MYSTERY SEA 36 | Gydja
| [umbilicus maris]
satis procul ab hoc de quo praemisimus litore, contra occidentalem partem,
profundissima aquarum illa vorago est, quam usitato nomine maris umbilicum
vocamus. Quae bis in die fluctus absorbere et rursum evomere dicitur,
sicut per universa illa litora accedentibus ac recedentibus fluctibus
celeritate nimia fieri comprobatur.
Not very far from this shore of which we have spoken, towards the western
side, on which the ocean main lies open without end, is that very deep
abyss of waters which we call 'the navel of the sea'. It is said twice
a day to suck the waves into itself and spew them out again."
Diaconus (Historia gentis Langobardorum)
Gydja (old Norse word
for priestess) officiates since 1995, led by New Zealand muse Abby
Helasdottir, also active in design & performance art, creating
supernatural soundscapes with transforming potential.
Having contributed to various compilations, online projects, and rich
in some collaborations (including one with Aidan Baker "Corpus
Callosum", and another with Austrian musician Marunfura Fufunjiru
"Ma-mo Rbad Gtong"), Gydja has also under
its belt a series of self-released works ("Liber babalon",
"Cold Seed", "Rivers..." to name, but a few...)...
close to all are soaked with magical/shamanic connotations, obeying
to some peculiar inner laws, merging electro-acoustic & experimental
techniques, and formally often based on abstracted field-recordings...
On "umbilicus maris",
Gydja drags us along a quest for a lost mythic world
After a dazed drift in a foggy mangrove,
we reach an unmapped regio of concentric superimposing circles
& endless ripples
preparing us for a sheer descent into murky waters...
adorning the dive,
huge, drowned thousand years stones
seem to betray an ancient ceremony,
a passage through Time
to a supreme Essence...
Small lights flicker in the cold current,
and thoughts snake along the moss walls
whispering lunar tales...
immersed in this strange universe, we grow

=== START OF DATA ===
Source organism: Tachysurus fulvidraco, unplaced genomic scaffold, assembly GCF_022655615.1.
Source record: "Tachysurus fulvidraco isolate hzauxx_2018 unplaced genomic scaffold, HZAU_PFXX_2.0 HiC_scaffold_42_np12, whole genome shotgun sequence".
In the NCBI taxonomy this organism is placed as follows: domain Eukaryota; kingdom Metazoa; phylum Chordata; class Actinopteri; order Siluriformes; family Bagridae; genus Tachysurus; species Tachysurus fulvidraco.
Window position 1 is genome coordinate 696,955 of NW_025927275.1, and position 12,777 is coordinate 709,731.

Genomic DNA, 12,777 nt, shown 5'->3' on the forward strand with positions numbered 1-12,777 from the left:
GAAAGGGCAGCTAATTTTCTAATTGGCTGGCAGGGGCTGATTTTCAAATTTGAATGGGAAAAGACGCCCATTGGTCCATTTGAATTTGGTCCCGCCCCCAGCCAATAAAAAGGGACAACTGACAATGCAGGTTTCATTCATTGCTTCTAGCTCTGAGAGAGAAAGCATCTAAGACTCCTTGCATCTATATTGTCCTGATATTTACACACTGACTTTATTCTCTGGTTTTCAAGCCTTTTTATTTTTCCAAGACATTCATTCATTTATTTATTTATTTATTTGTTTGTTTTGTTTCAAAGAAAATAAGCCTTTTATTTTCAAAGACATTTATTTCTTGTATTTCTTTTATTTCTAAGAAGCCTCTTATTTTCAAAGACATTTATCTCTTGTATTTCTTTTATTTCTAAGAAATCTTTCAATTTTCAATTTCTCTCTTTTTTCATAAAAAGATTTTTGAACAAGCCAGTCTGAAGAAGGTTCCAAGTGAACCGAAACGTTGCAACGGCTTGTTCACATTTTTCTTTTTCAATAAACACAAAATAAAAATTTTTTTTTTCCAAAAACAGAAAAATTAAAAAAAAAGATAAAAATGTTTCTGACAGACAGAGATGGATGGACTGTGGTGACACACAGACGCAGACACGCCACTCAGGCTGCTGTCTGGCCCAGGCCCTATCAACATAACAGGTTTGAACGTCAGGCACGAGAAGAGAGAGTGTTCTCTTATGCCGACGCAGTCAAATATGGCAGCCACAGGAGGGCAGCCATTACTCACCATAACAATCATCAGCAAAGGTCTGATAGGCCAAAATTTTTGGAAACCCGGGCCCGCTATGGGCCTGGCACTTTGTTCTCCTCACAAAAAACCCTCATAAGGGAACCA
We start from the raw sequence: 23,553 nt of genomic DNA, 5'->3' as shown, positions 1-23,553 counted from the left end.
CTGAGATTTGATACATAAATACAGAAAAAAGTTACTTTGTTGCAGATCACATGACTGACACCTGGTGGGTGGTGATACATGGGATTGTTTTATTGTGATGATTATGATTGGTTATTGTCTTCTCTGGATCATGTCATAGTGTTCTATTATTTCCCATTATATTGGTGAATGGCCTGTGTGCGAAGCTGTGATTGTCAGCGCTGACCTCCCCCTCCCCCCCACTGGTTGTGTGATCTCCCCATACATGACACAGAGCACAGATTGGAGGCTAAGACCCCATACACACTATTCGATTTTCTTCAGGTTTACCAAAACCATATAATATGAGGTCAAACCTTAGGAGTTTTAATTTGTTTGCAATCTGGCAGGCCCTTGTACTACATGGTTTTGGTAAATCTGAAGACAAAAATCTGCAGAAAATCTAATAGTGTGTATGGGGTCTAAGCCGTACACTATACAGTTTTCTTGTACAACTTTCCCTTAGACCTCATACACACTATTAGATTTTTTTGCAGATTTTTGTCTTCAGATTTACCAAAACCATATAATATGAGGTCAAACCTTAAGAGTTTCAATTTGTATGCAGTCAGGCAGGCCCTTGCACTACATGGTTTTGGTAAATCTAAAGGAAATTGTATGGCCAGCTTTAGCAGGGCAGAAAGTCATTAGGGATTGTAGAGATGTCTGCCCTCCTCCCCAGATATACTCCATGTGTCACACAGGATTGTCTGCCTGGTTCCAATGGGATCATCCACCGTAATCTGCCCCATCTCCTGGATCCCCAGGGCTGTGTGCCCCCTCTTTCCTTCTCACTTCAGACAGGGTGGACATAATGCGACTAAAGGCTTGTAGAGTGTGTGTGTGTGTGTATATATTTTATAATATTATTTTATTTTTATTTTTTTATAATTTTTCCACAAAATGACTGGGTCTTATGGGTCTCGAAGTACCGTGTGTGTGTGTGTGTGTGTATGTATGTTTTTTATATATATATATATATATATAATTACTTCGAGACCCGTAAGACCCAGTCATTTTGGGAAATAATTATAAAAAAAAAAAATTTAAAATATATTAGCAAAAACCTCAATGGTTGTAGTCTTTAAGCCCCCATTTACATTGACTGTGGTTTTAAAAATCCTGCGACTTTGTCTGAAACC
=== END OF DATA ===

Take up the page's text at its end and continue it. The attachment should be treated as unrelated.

in constant mutation
at the mercy of the waves
towards a better Self...
the Earth's Edge
02. The wave, with red stain running
04. A siren stood hymning upon each circle
05. Cold water flowing forth
VITAL WEEKLY 565|Frans
The old Norwegian word for Priestess
is Gydja, and it's also the name chosen by Abby
Helasdottir, who, despite her Icelandic name, is from New
Zealand. Working in design and performance, there is much music, which
has been self-released. Apparently the music is based on field recordings
which are merging with electro-acoustic and experimental techniques,
although I am a bit sure that it's mainly the use of computers here
that processes the field recordings. As this is on Mystery Sea, a
label with a well-defined genre of sub-aquatic music to release, this
is quite easily to place along the various releases that have been
greeted on this label. Deep sea and deep space, which might very well
be the same thing here. Large amount of reverb on objects dangling
in the wind. Long and slow decaying attacks on whatever obscured information.
It's good and solid music, but also a bit on the safe side. There
is nothing happening that we didn't hear before, not on Mystery Sea
or anywhere else. One for the true fans for the genre, and who likes
to explore a new name.
"Not very far from this shore
of which we have spoken, toward the western side, on which the ocean
main lies open without end, is that very deep abyss of waters which
we call "the navel of the sea". It is said twice a day to
suck the waves into itself and spew them out again." - Paulus Diaconus
With this premise behind Gydja's
Umbilicus Maris album you know to expect a lot of deep, oceanic,
spacious soundscapes which is exactly what you get. But the soundscapes
are so rich and textural (I have been listening on headphones) that
you are not sure whether you are under the water in a deep sea trench
or floating in space accompanied by etherial creatures. My favourite
piece on the album is "A Siren Stood Hymning Upon Each Circle"
where strange echoing vocals are used as instruments to create a huge
layered sound with endless scope. If you have heard Sadness of Things/Nurse
With Wound's "The Grave and the Infinite Name of Sadness"
you will have an idea what I am trying to describe. I think Gydja
has progressed a great deal with this album bringing many more textures
and even floating melodies into play with the ambient soundscapes. Definitely
one for listening to at night with headphones. It
is available in a limited run of 100 from Mystery Sea.
new arrivals #261
Another gorgeous release from Mystery Sea,
whose sonic focus is on "night-ocean drones", and more than
anything we've heard on MS, Umbilicus Maris by New
Zealand one woman drone outfit Gydja perfectly embodies
Umbilicus Maris is very oceanic, aquatic, even sub-aquatic.
The rhythm is tidal, a subtle pulse, a gradual swell, the sounds shift
and shimmer like light through water, and of the handful of Mystery
Sea releases we've heard, Umbilicus Maris is the loudest
and most active. That's in no way to infer that this is anything but
drifting blissy ambience. It most certainly is, but the sounds are not
lowercase. Not barely audible. Abby Helasdottir, the
sole soul behind Gydja, brings the sounds to the fore,
they are dark and mysterious, droning and drifting, but they are loud,
the listener can hear them, FEEL them, peer inside and around, can experience
the sound physically, get lost inside the sound. A pair of headphones
is all you need to get sucked under, floating weightless in a strange
sun dappled undersea world of sound. Field recordings (tides, oceans,